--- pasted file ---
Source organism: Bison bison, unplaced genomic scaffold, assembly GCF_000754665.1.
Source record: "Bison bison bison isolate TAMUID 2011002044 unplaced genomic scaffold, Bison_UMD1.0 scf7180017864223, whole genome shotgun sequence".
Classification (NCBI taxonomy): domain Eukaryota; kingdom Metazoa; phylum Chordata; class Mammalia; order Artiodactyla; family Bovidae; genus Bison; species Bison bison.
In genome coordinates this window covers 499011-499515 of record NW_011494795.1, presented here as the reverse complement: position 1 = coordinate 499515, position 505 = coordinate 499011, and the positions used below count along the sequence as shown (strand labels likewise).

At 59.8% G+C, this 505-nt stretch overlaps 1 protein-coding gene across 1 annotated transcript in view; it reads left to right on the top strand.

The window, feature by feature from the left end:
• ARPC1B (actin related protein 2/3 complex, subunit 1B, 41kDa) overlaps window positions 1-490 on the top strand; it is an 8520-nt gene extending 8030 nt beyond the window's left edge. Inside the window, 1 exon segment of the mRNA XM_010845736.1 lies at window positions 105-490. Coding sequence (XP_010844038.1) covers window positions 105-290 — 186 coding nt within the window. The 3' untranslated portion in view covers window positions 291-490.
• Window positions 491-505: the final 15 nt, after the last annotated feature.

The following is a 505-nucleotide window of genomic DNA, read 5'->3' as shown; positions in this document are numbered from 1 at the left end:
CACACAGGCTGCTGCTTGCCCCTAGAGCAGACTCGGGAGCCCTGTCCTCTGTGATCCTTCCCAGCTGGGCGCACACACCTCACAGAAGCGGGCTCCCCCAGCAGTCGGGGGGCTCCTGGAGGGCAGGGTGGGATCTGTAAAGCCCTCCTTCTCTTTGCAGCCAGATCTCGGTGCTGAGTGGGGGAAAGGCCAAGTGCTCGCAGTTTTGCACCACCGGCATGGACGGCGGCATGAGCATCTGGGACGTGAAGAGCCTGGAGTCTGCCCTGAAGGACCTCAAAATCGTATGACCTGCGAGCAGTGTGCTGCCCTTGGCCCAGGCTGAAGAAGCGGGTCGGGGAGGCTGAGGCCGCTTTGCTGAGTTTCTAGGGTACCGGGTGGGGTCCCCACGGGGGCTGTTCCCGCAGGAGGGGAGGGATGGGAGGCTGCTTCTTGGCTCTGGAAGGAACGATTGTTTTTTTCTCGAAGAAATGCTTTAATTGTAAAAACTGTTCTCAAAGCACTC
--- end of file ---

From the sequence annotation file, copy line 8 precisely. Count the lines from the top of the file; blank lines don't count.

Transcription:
• Window positions 491-505: the final 15 nt, after the last annotated feature.